My Stories, My Times
Jean Chrétien, translated by Sheila Fischman & Donald Winkler
October 2018 marks 25 years since Jean Chrétien took the helm as prime minister. In this collection of short essays, he has picked up his pen to reminisce about his long years in the public eye, and the many luminaries he met and worked with.
Readers will learn why his commonsense judgment continues to influence our lives to this day, in ways both profound and subtle: from forging long-lasting relationships with foreign countries to making it easy to identify our national airline when we travel. He recalls a memorable trip with the royal family to the Northwest Territories in 1970, and how Ross Perot tried to influence his views on free trade in 1992. Of course, many familiar names figure in these stories, including George W. Bush, Boris Yeltsin, Tony Blair, Jacques Chirac, Pierre Trudeau, and Bill and Hillary Clinton.
There are reflections on the many different posts over Chrétien's career, including becoming Canada's first-ever francophone finance minister. He pays tribute to old friends and colleagues, where the values of honour and dedication to public service transcend political views. He reserves his greatest admiration for his wife of more than 60 years, Aline, whom he calls his Rock of Gibraltar.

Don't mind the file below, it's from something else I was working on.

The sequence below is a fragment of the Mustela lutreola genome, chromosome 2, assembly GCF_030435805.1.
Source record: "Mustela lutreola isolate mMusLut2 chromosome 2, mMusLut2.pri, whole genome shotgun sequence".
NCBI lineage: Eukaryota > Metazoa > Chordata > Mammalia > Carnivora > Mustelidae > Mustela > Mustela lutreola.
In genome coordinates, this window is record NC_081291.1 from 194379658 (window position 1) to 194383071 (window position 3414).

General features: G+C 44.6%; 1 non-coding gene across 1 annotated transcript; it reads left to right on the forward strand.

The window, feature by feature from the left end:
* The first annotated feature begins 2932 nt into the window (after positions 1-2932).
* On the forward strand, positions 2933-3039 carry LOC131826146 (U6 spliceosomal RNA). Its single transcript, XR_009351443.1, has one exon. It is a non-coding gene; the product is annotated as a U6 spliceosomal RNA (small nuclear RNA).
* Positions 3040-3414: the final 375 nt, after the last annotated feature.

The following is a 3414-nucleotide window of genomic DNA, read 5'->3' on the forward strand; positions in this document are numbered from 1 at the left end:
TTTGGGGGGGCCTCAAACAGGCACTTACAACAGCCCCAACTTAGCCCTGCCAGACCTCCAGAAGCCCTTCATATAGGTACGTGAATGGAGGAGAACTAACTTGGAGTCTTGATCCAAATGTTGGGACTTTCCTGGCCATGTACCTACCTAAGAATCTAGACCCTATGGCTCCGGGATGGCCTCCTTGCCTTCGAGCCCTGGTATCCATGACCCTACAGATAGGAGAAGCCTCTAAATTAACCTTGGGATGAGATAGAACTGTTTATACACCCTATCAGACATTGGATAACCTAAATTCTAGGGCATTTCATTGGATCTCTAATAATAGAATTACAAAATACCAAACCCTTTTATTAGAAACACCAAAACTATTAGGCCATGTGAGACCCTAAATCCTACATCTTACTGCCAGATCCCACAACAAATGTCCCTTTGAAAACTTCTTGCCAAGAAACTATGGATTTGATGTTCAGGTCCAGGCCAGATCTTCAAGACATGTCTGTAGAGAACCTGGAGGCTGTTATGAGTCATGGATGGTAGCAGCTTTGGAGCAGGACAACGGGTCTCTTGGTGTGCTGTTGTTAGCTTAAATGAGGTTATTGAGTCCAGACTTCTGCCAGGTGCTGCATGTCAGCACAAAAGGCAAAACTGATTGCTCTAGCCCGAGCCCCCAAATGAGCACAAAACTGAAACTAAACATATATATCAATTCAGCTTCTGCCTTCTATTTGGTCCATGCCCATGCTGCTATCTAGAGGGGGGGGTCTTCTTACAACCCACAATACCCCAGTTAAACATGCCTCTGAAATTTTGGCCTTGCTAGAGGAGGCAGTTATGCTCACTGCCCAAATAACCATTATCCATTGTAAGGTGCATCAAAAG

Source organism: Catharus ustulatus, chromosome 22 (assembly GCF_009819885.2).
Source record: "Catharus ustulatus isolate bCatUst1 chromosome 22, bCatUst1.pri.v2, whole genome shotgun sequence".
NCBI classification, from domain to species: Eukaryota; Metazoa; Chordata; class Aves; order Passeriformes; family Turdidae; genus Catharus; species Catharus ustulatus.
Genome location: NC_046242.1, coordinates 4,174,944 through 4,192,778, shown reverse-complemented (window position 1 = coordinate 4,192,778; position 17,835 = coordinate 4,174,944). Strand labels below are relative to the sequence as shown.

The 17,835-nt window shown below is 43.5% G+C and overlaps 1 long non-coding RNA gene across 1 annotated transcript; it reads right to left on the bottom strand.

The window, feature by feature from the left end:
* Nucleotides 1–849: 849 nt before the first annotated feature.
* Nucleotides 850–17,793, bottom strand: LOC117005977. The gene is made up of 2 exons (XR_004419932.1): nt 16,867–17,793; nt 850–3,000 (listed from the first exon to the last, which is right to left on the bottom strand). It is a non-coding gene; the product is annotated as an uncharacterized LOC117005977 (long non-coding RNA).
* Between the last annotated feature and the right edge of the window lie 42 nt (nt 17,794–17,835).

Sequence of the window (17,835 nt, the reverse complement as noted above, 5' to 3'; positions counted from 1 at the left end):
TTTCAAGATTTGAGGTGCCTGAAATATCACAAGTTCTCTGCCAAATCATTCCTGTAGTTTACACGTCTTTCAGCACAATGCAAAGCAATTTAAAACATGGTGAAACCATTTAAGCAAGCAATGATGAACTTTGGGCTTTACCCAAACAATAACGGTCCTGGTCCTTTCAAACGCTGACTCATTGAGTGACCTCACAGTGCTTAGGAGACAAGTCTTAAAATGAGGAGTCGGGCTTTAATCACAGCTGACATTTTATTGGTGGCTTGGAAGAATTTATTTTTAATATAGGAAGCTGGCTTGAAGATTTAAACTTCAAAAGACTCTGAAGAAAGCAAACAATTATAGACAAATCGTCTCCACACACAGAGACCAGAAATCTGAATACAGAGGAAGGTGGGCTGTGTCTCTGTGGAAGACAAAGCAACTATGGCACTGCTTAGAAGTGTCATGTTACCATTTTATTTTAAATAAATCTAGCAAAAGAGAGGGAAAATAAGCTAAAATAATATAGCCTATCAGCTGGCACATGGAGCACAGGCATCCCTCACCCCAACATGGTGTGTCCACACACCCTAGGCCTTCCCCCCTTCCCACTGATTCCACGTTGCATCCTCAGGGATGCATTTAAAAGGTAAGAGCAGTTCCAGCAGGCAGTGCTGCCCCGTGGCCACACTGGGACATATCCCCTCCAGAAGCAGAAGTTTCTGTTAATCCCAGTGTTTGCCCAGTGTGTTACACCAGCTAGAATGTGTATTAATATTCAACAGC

These stories offer his unique perspective: we are at the Prime Minister's side on 9/11 when he is asked to give authorization to shoot down a passenger airliner that has not responded to identification requests. We learn how he attempted to correct the record as explained in his grandson's history book on the so-called "Night of the Long Knives." (Despite having special access to an eyewitness to history, his grandson got a failing grade on his paper.) There are even glimpses of the young Jean, as a teen canvassing with his father, and as a young man who dared complain personally to Premier Maurice Duplessis about the food at his seminary. (From Random House Canada)
From the book
We live at a time when the fate of our liberal democratic system is being intensely questioned, autocracies appear to be on the march, and too many people speak despairingly and cynically about the ability of the democratic countries to provide good government for their citizens.
I spent 50 years of my life working in politics as a member of Parliament, a minister, leader of the opposition, and prime minister. Throughout that period I developed a profound faith in the merits of our Canadian democracy.
From My Stories, My Times by Jean Chrétien ©2018. Published by Random House Canada.